Government Cuts

Capitals around the country are rife with facile rants about cutting government, when the real task is balancing budgets.

Will leaders do the hard work of applying shared principles to balance their budgets or will they use “financial exigency” to achieve their own ideological ends? Socially deaf ideologues, obsessed with their own political and religious beliefs, are already gaming the stressed system to try and rid society of imagined ills like immigrants, gays, abortions, unions, regulations and minimum wage. These are many of the same people who, prior to the recent greed-driven economic downturn, convinced voters and politicians that regulation would impede prosperity,  which then, in a naïve, over-consuming market, ended prosperity.

Reasonable people can agree that for any enterprise to subsist, revenues must match or exceed expenses. Businesses respond by cutting costs. Non-profits hone missions and programs to match revenues. Government is still dithering in a thicket of politics.

Up to now, weak politicians have kicked the ball down the road to enhance re-electoral opportunity. Inexperienced leaders will promote “across the board cuts,” because strategic cuts are harder, even though they enhance the enterprise and balance the budget.

But the crisis is here and now, and solving it will require leaders to re-engage citizens in a discussion about ethics, priorities, and the question, “What should government do?”

I believe government must ensure educational opportunity for all; build and maintain infrastructure; and regulate industry and the economy with a competitive eye. It must maintain a social safety net for those who have fallen out of the economy or can’t find their way in. It must preserve its environment, its built and working landscapes and its cultural heritage. It should tax its citizens fairly; organize defense, and ensure a system of equal justice. It must be transparent and open to its citizens. The rest is noise and waste.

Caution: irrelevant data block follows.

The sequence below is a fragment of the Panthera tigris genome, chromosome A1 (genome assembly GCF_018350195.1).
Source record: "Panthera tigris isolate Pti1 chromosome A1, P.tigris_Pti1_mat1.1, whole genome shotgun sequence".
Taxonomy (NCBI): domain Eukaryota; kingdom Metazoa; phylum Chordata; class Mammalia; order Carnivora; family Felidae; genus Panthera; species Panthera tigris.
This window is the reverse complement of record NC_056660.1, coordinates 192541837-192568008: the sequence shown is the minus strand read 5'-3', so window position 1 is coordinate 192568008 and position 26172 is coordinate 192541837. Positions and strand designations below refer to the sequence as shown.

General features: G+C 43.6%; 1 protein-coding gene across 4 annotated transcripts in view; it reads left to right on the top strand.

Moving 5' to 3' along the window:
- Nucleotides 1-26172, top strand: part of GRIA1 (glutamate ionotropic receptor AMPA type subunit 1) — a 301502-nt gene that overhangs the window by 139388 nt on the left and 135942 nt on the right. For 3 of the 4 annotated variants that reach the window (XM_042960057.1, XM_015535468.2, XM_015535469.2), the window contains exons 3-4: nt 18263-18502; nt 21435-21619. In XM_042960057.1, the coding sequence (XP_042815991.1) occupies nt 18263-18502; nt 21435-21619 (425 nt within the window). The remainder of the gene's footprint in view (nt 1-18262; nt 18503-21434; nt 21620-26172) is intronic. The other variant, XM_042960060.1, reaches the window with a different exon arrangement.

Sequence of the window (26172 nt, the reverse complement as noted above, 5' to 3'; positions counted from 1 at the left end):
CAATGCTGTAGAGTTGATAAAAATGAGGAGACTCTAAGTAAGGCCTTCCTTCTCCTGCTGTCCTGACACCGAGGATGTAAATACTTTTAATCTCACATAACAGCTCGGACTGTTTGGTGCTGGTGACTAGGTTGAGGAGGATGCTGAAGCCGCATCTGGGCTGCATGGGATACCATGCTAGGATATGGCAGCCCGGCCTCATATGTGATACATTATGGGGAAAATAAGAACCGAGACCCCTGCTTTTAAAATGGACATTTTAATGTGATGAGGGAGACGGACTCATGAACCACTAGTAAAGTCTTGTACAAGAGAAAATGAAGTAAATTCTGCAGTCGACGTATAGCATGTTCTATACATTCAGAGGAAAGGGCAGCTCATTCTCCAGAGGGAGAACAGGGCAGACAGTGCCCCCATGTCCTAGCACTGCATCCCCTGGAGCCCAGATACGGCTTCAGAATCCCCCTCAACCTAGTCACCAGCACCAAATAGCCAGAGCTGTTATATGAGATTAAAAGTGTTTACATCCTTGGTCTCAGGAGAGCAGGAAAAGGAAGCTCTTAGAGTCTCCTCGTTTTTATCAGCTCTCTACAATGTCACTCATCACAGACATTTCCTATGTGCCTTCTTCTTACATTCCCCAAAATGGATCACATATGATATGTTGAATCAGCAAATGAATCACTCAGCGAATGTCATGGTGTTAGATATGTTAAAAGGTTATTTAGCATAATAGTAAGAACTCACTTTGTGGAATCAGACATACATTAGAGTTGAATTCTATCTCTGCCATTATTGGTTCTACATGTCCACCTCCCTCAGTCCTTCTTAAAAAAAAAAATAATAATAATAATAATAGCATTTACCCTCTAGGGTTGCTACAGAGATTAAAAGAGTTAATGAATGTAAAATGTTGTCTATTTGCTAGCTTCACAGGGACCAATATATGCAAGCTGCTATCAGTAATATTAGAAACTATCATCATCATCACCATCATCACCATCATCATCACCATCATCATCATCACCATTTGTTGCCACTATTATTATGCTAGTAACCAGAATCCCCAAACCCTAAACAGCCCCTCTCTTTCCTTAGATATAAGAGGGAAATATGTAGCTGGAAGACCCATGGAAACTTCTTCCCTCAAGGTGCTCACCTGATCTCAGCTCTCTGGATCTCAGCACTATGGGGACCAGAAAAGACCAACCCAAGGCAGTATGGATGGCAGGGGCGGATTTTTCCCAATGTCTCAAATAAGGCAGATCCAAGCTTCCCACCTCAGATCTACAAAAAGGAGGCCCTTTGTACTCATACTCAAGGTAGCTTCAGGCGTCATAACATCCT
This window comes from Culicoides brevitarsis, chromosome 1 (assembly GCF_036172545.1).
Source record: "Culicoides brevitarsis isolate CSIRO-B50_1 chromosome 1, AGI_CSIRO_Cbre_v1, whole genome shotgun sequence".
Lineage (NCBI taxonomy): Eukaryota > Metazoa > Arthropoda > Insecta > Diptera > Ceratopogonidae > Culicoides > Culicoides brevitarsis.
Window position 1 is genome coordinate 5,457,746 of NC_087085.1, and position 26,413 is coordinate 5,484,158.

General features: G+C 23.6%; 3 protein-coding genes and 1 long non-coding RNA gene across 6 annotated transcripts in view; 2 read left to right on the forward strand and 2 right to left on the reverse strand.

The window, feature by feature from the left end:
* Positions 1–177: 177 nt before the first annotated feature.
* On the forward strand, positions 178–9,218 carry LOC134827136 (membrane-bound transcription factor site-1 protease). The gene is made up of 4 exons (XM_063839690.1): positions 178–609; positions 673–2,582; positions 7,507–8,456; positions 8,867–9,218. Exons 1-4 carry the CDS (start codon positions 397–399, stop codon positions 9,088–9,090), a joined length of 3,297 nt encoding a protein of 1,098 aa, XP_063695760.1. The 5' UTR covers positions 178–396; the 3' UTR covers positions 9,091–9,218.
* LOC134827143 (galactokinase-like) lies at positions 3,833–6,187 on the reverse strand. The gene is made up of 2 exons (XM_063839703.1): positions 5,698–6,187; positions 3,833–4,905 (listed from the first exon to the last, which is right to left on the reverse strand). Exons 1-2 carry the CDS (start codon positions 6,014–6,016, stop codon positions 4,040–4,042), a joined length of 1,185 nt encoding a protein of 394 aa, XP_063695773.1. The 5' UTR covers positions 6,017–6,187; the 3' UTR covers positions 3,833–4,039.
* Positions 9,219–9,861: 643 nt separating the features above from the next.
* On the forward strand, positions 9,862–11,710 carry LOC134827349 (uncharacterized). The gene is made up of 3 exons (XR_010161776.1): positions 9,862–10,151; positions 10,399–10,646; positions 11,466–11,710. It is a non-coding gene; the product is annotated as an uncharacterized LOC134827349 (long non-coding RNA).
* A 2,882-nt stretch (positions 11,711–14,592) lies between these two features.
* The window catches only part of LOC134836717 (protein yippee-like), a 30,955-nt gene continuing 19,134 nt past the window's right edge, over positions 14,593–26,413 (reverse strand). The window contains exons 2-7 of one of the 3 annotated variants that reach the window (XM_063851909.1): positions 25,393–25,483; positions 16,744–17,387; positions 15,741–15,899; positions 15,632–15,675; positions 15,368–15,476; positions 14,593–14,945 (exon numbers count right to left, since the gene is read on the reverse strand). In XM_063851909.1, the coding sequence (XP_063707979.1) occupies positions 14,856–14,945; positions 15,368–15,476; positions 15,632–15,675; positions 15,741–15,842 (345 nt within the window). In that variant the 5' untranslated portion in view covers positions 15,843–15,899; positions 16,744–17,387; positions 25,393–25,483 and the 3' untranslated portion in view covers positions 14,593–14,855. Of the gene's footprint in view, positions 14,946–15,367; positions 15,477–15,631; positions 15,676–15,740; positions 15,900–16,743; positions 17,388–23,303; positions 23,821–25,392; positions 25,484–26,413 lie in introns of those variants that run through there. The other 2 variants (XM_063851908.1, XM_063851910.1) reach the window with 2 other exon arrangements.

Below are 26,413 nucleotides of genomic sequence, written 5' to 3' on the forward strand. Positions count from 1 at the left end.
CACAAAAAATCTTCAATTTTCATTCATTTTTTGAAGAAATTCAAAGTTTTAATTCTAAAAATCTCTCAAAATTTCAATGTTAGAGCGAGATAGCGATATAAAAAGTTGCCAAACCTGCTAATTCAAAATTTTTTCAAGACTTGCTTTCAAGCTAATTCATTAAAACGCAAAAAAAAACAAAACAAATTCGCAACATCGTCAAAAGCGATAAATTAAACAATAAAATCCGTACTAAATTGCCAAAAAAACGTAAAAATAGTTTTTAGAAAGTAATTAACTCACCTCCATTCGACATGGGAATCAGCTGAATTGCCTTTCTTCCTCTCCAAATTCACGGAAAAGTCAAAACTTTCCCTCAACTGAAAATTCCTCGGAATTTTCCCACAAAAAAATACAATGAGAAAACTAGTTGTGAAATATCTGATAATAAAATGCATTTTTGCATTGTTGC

The question of whether to raise revenue or reduce expenses is the wrong question. We’ll need to do both to restore equilibrium after excess. Governor Shumlin will need to articulate and lead. Shoot-from-the-hip statements not based in material fact will only fuel ignorant responses by the electorate and necessitate backpedaling.

We need all our leaders to forge consensus on priorities and goals, and on how we measure and communicate their progress to those who pay for it in taxes.

Here in Vermont we need our leaders to bring any new revenues in line with a streamlined enterprise.

We need to listen to and be influenced, but not governed by, both the wealthy and powerful and the poor and disadvantaged.  We need to constantly revisit the organizing principles of government.

Finally, we must make decisions based on both substantive data and human experience.  Just as the best of science, history and art inform our decisions, so do both data and story. If we select anecdotes or, worse, make up facts to suit or ends, we will only distort our decision-making further and deceive ourselves into more leadership stasis and an even more polarized society.

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